Toronto – December 8, 2013 – International Human Rights Day is commemorated annually on December 10th. Sixty-five years ago, on this date, the United Nations Declaration of Human Rights (UNDHR) was born, as a mechanism to promote human rights for all people.
These rights are universal, indivisible, interdependent and inter-related. The interrelation and interdependency between human rights and the rights of working people and families – to earn a decent wage, to be able to provide for their children, to have protective shelter, and to thrive – is an often overlooked facet of human rights. These labour rights have allowed Canada to prosper for over a century. The immense contribution and struggles of aboriginal workers, immigrants, women, men, disabled workers and the LGBT community, has meant that some of us have been able to celebrate, provide, and share, while others continue to face ongoing struggles for basic necessities in society.
International Human Rights Day marks a time for reflection as the New Year approaches and 2013 falls to the history books. Unfortunately, 2013 marks a pivotal year of mean-hearted attacks on the human rights and labour rights of individuals and families in Canada. Horrendous Harper Tory legislation has created immense challenges for seasonal workers who migrate to work in Canada as a way to improve the lives of family members in the global South. The impact of these spirited attacks can be seen close to home where many families must deal with the prospects of lost wages now and in the year to come, such as those who work for the Heinz Plant in Leamington, Ontario, set to close in 2014. An attack on working families IS an attack on human rights.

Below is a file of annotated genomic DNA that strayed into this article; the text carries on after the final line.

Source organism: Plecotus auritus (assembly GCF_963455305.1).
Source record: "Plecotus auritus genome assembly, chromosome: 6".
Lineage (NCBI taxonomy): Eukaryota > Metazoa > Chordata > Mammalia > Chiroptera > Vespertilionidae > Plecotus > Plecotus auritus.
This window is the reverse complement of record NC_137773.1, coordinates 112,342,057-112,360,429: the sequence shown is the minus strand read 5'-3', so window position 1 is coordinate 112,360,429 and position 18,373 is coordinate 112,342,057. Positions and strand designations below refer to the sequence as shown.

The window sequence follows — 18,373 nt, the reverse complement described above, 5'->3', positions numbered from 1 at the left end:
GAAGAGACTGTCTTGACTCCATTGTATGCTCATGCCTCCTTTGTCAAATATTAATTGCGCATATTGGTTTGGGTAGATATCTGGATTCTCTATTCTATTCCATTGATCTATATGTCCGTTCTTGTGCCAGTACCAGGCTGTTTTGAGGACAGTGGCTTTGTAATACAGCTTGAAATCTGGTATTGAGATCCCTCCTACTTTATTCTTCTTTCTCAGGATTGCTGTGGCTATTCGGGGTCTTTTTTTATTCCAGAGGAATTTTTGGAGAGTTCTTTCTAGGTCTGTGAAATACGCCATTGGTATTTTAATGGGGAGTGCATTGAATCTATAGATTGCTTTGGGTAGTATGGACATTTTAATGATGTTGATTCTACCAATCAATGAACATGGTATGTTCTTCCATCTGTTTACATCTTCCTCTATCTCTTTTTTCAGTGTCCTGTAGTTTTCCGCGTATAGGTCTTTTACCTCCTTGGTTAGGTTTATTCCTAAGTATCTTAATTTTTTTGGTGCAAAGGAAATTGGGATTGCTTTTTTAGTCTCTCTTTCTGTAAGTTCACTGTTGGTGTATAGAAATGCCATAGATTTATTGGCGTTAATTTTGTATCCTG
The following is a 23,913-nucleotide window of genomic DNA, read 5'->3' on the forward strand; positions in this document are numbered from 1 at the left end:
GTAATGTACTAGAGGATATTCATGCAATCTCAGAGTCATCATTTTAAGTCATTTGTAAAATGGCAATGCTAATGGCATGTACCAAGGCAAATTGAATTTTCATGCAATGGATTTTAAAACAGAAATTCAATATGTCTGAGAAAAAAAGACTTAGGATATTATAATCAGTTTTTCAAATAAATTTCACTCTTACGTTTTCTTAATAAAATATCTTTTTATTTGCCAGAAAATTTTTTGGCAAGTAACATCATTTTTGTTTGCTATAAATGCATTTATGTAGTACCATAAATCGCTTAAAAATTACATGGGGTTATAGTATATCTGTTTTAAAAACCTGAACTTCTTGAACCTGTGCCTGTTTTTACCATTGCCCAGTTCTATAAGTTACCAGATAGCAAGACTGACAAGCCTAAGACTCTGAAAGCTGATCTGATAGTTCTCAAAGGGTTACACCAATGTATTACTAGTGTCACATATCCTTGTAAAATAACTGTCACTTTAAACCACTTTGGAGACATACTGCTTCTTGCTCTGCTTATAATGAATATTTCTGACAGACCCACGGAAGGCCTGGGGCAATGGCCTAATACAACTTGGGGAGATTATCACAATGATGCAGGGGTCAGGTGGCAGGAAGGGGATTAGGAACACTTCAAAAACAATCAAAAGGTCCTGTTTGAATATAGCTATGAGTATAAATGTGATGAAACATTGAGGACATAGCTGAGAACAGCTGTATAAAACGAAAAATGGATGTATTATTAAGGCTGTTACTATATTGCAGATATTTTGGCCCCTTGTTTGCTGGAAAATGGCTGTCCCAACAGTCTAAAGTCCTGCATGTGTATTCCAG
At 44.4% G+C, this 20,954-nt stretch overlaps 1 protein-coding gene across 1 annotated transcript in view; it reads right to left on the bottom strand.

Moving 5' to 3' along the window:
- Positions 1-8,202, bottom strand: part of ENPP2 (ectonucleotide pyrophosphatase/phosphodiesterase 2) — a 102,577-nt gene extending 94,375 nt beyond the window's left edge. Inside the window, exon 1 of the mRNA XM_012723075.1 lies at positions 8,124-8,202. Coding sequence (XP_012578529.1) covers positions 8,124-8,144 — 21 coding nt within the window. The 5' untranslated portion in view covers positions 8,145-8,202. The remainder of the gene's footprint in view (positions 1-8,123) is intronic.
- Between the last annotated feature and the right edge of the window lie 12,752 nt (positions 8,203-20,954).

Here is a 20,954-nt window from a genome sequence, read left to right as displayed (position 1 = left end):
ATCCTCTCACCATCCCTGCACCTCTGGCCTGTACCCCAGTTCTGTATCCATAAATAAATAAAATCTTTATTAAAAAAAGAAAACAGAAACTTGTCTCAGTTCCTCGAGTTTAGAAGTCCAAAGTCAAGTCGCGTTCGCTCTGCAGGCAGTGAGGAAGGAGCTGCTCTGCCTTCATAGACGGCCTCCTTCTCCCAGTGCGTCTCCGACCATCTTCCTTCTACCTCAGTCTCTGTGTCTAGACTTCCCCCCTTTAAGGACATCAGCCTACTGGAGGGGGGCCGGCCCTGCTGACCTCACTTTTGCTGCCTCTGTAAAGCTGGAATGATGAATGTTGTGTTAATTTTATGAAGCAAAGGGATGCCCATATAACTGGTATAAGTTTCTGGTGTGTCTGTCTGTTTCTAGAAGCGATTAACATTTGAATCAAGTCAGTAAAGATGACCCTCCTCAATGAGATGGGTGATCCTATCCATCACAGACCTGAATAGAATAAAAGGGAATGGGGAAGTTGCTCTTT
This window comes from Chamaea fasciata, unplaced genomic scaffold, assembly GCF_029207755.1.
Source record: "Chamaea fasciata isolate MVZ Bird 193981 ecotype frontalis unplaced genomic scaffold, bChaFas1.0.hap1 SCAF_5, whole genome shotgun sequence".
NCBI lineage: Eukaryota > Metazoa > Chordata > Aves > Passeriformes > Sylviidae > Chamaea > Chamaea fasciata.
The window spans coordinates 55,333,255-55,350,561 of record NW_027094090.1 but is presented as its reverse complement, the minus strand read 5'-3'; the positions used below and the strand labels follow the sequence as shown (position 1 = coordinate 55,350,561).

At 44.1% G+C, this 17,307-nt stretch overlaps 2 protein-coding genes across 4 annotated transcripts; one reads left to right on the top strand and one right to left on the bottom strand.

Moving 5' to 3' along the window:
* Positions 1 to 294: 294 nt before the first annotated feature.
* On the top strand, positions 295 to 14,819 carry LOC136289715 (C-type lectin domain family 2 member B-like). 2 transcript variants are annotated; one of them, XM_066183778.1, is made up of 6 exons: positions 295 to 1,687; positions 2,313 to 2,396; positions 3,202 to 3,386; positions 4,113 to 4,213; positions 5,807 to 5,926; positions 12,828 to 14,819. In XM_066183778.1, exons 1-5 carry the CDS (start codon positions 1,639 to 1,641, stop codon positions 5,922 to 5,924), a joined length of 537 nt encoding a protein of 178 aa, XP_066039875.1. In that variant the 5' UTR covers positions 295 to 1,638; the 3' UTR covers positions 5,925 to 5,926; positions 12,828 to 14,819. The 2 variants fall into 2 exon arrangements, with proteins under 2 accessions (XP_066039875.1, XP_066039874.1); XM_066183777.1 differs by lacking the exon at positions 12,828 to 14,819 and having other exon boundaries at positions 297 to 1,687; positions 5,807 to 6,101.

Corporate world greed resulting in the 2008 meltdown unfortunately seems to be the ongoing pattern for 2014. Mr. Harper and the Tory caucus will attempt to ram through two pieces of legislation that attack working families and Canadian values: Bills C-525 and C-377. Both bills have a central goal – to undermine the ability of working people to come together in their workplaces. Bill C-377 attempts to tie up unions with red tape and bureaucracy a mile high so that they are too busy to do their first job: to represent and protect working people and families. Bill C-525 makes it exceptionally more difficult for working people to join trade unions, as is their right under Section 23 of the UNDHR. Indeed, less money in the pockets of those who most need it, working families, is to be the result of these atrocious and unnecessary changes brought on by these bills.
International human rights day marks exactly two weeks prior to Christmas Eve. With the impending holiday season, let us all be thankful for the contribution of all workers towards laws that protect working people and families, and let us vigorously commit to ensuring that these human rights won't be so easily trampled on in 2014.